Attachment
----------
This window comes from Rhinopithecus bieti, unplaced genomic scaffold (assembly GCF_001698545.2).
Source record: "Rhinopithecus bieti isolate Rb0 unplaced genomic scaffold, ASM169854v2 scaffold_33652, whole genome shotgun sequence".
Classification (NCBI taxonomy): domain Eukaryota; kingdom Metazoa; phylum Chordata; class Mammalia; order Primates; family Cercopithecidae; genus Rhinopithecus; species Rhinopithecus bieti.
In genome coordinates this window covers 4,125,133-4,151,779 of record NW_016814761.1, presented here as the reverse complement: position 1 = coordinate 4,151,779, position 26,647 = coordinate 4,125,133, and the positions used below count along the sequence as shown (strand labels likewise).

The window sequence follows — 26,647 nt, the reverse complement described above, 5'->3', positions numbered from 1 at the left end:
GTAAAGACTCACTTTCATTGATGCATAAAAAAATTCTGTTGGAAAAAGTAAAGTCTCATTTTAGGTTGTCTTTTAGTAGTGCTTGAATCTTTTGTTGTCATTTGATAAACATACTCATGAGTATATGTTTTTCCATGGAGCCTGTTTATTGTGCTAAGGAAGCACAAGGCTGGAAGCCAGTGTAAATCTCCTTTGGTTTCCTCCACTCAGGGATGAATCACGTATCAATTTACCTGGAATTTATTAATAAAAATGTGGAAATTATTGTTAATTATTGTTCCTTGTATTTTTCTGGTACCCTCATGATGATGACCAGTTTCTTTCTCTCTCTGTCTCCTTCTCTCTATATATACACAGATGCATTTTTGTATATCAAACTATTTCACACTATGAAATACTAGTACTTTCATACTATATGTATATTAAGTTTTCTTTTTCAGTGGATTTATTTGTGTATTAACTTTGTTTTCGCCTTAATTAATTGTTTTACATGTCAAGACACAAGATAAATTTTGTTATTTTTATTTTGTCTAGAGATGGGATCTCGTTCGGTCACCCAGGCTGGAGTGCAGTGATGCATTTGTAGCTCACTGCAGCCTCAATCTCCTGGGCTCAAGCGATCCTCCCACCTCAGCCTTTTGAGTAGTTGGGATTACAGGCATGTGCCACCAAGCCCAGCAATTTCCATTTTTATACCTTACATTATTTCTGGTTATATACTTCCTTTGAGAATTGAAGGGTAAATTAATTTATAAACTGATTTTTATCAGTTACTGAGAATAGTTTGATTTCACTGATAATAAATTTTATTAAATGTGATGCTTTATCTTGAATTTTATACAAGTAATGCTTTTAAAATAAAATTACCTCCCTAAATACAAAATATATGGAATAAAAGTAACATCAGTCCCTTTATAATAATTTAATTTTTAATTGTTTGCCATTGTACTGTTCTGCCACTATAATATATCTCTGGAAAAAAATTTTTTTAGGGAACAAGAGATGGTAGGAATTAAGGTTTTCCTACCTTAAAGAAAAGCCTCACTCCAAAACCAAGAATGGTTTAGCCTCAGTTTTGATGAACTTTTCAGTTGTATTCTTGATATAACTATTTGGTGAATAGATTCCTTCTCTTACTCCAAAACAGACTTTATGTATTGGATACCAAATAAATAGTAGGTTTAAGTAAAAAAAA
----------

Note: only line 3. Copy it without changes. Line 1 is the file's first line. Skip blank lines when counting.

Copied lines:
Classification (NCBI taxonomy): domain Eukaryota; kingdom Metazoa; phylum Chordata; class Mammalia; order Primates; family Cercopithecidae; genus Rhinopithecus; species Rhinopithecus bieti.